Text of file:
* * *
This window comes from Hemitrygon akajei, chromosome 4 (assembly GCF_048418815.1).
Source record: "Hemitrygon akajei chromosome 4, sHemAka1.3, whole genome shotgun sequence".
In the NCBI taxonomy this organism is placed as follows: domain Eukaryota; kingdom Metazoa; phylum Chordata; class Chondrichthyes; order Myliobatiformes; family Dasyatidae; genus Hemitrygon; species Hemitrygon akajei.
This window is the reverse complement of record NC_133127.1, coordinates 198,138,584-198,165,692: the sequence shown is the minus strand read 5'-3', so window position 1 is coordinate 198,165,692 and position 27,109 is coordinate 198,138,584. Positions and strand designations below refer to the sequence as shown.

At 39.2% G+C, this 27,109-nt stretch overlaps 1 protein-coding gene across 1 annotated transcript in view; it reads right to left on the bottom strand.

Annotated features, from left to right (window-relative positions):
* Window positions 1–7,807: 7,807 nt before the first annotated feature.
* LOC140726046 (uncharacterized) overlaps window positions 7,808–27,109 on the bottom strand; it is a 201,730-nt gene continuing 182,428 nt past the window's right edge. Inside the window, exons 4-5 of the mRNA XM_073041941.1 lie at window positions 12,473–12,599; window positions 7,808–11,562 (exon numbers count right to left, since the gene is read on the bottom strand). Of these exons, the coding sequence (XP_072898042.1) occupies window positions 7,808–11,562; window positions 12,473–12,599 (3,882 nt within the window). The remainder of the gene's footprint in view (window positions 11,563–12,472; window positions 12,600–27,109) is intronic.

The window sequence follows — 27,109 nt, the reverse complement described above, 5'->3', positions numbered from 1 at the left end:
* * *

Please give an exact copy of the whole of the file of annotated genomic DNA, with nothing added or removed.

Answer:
This window comes from Hemitrygon akajei, chromosome 4 (assembly GCF_048418815.1).
Source record: "Hemitrygon akajei chromosome 4, sHemAka1.3, whole genome shotgun sequence".
In the NCBI taxonomy this organism is placed as follows: domain Eukaryota; kingdom Metazoa; phylum Chordata; class Chondrichthyes; order Myliobatiformes; family Dasyatidae; genus Hemitrygon; species Hemitrygon akajei.
This window is the reverse complement of record NC_133127.1, coordinates 198,138,584-198,165,692: the sequence shown is the minus strand read 5'-3', so window position 1 is coordinate 198,165,692 and position 27,109 is coordinate 198,138,584. Positions and strand designations below refer to the sequence as shown.

At 39.2% G+C, this 27,109-nt stretch overlaps 1 protein-coding gene across 1 annotated transcript in view; it reads right to left on the bottom strand.

Annotated features, from left to right (window-relative positions):
* Window positions 1–7,807: 7,807 nt before the first annotated feature.
* LOC140726046 (uncharacterized) overlaps window positions 7,808–27,109 on the bottom strand; it is a 201,730-nt gene continuing 182,428 nt past the window's right edge. Inside the window, exons 4-5 of the mRNA XM_073041941.1 lie at window positions 12,473–12,599; window positions 7,808–11,562 (exon numbers count right to left, since the gene is read on the bottom strand). Of these exons, the coding sequence (XP_072898042.1) occupies window positions 7,808–11,562; window positions 12,473–12,599 (3,882 nt within the window). The remainder of the gene's footprint in view (window positions 11,563–12,472; window positions 12,600–27,109) is intronic.

The window sequence follows — 27,109 nt, the reverse complement described above, 5'->3', positions numbered from 1 at the left end: